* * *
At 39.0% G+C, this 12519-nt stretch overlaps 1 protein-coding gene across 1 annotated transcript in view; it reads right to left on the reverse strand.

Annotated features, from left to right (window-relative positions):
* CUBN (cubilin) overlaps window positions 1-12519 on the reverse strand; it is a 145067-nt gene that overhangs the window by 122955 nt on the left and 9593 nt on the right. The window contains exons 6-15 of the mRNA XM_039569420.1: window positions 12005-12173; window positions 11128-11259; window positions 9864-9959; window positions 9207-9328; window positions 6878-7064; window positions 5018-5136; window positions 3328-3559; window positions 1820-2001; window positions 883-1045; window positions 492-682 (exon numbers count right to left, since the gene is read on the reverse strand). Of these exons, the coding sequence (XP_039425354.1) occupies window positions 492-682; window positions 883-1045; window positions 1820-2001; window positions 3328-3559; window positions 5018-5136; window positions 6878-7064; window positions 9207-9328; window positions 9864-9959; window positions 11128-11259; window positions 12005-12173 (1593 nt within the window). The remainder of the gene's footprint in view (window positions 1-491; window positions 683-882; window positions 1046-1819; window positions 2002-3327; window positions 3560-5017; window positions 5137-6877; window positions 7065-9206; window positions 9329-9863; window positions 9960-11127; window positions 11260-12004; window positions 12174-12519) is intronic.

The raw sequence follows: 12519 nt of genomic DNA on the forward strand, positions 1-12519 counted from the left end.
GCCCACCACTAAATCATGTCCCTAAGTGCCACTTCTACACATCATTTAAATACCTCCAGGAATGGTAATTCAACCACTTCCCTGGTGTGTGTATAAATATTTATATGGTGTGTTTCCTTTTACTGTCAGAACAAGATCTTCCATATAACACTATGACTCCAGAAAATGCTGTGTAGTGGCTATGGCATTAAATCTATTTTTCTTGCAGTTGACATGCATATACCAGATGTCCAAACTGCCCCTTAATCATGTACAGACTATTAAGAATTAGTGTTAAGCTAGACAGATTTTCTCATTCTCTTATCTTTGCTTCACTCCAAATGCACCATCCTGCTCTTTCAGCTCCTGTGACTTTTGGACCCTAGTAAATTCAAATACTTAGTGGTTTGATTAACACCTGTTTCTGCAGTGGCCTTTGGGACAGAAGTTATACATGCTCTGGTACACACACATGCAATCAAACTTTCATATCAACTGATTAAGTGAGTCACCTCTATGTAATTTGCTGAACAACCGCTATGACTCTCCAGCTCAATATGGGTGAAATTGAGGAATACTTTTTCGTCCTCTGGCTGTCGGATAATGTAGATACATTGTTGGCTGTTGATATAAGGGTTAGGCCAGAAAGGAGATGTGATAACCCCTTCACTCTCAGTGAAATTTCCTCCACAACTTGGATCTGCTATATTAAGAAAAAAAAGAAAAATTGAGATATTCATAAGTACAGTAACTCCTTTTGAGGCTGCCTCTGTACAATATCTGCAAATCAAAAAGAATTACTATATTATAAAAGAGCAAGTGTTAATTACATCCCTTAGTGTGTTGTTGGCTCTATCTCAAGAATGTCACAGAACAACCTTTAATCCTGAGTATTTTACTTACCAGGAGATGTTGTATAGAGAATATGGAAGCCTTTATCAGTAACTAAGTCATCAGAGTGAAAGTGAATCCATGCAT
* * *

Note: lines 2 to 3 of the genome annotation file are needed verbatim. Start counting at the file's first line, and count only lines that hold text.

Annotated features, from left to right (window-relative positions):
* CUBN (cubilin) overlaps window positions 1-12519 on the reverse strand; it is a 145067-nt gene that overhangs the window by 122955 nt on the left and 9593 nt on the right. The window contains exons 6-15 of the mRNA XM_039569420.1: window positions 12005-12173; window positions 11128-11259; window positions 9864-9959; window positions 9207-9328; window positions 6878-7064; window positions 5018-5136; window positions 3328-3559; window positions 1820-2001; window positions 883-1045; window positions 492-682 (exon numbers count right to left, since the gene is read on the reverse strand). Of these exons, the coding sequence (XP_039425354.1) occupies window positions 492-682; window positions 883-1045; window positions 1820-2001; window positions 3328-3559; window positions 5018-5136; window positions 6878-7064; window positions 9207-9328; window positions 9864-9959; window positions 11128-11259; window positions 12005-12173 (1593 nt within the window). The remainder of the gene's footprint in view (window positions 1-491; window positions 683-882; window positions 1046-1819; window positions 2002-3327; window positions 3560-5017; window positions 5137-6877; window positions 7065-9206; window positions 9329-9863; window positions 9960-11127; window positions 11260-12004; window positions 12174-12519) is intronic.